Deepak Chopra operates a business that offers "life-changing retreats" and courses instructing clients in meditation and "alternative medicine," especially Indian techniques. In How to Know God he postulates seven responses of the brain to God. From this notion he constructs a detailed theistic scheme. A prominent theme of the book is an attempt to relate his ideas to quantum physics. Readers and reviewers have heaped praise on the work, but it contains numerous errors of fact and logic. In this essay Michael D. Reynolds demonstrates some of the errors in the foundational first chapter of the book.
Could it be that Sam Harris, author of The End of Faith and a well-known critic of religion, believes in transcendence—and perhaps even in God? Author Lisa Miller of Newsweek International seems to think so. What are the facts?
"Dr. Jill Taylor's book, My Stroke of Insight is the story of a neuroscientist who experiences a stroke and loses the faculties of the left side of her brain. Her stroke became a mixed blessing as it transformed her into a spiritual person. Her story provides wonderful insights into right-brain functions, the brain that deals with the mysteries of creativity as well as spirituality. I feel optimistic that Jill Taylor's book can develop a bridge between religious, spiritual and secular people so that they can develop insights into those practices and experiences that are traditionally discussed in religious and holy books, and develop a language that can be used to share experiences and insights."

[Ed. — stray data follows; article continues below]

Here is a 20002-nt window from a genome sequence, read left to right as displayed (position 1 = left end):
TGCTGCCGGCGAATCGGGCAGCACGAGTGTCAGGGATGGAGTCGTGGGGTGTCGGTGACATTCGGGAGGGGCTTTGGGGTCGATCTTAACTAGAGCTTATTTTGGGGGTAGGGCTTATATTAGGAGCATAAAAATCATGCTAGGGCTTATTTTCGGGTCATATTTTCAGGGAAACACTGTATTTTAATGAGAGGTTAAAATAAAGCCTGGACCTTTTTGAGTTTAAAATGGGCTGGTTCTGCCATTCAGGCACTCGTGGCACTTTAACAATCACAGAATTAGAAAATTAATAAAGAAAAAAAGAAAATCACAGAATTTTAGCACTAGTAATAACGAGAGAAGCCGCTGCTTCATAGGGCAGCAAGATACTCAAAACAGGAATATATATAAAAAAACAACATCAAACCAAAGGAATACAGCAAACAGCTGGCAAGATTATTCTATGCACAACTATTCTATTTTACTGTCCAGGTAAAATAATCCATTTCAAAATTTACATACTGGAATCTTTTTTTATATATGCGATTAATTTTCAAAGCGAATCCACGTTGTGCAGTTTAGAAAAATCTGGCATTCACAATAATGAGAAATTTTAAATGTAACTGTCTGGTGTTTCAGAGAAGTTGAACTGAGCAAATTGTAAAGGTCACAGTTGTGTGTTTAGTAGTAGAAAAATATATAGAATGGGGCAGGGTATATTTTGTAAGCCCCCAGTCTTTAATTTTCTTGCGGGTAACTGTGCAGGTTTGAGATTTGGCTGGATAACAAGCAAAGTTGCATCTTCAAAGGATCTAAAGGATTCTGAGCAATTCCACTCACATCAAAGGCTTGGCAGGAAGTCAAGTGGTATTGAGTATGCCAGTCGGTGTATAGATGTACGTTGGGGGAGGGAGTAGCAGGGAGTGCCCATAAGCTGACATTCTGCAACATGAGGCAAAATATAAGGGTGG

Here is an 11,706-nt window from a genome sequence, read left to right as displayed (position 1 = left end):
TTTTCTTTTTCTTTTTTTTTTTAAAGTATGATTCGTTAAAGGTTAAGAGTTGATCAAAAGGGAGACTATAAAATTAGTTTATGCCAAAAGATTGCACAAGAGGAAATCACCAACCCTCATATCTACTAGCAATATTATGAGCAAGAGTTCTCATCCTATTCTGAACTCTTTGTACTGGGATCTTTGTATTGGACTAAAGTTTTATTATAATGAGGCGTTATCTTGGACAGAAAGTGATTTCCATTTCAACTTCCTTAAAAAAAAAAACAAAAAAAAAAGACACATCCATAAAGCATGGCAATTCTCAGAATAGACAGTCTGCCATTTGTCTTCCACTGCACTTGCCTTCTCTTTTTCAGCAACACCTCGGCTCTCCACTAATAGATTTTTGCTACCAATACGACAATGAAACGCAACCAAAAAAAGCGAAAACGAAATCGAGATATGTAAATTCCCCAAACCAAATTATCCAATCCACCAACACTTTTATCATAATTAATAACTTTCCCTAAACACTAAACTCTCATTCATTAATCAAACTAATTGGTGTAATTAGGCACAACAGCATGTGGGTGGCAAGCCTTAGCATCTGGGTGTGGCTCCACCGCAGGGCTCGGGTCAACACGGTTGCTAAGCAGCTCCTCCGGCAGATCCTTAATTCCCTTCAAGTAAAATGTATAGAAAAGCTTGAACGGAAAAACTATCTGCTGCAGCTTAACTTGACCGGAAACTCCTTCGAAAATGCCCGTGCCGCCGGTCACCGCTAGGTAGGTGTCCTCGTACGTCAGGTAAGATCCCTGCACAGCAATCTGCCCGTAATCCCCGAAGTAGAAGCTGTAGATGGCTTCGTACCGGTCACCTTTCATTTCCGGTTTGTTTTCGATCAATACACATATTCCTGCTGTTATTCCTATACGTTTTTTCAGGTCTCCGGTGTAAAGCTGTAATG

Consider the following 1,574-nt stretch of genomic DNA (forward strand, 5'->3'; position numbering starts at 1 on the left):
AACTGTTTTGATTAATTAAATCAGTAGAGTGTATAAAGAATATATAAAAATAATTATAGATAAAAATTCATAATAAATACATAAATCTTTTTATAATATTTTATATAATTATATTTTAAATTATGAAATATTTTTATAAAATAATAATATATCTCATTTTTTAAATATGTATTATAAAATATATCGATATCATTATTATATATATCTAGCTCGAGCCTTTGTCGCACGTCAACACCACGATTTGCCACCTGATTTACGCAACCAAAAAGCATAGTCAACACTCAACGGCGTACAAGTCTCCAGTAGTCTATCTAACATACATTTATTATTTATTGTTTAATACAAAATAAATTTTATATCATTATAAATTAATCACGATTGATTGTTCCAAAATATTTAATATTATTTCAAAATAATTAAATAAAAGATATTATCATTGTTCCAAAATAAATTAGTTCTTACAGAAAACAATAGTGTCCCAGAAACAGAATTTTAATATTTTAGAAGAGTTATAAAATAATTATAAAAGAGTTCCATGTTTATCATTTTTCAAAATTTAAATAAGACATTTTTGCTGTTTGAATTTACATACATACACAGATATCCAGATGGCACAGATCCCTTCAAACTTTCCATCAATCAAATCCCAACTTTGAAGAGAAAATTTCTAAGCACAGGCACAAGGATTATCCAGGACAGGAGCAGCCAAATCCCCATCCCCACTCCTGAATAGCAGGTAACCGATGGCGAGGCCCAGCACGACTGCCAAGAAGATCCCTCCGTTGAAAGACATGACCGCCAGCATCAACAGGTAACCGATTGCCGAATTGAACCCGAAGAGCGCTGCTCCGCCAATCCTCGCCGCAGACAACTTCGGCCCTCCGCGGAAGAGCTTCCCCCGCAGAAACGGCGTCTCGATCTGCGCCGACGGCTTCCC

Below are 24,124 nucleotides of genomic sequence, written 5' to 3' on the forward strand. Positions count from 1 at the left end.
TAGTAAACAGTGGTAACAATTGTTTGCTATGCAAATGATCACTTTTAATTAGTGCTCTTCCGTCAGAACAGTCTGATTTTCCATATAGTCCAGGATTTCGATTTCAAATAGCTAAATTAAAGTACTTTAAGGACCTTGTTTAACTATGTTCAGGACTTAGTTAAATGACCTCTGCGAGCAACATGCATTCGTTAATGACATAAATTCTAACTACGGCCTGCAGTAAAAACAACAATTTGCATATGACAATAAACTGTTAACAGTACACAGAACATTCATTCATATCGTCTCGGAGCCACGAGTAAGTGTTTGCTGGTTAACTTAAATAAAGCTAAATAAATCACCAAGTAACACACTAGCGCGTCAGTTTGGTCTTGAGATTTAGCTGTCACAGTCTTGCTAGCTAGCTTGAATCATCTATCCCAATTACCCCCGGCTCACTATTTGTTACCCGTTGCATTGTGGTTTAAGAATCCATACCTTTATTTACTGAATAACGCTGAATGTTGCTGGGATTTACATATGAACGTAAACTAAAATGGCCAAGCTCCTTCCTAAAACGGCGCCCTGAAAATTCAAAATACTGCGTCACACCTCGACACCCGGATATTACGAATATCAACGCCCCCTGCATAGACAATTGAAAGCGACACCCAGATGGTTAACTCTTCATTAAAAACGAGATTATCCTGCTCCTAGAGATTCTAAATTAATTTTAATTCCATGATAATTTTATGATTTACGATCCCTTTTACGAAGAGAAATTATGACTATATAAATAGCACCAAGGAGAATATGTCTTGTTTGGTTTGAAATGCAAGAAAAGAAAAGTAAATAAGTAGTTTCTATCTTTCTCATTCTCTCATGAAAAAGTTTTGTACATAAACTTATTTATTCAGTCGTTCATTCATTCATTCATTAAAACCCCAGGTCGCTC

An obscure Jewish sect in New York has been gripped in awe by what it believes to be a mystical visitation by a 20lb carp that was heard shouting in Hebrew, in what many Jews worldwide are hailing as a modern miracle. Many of the 7,000-member Skver sect of Hasidim in New Square, 30 miles north of Manhattan, believe that God has revealed himself in fish form.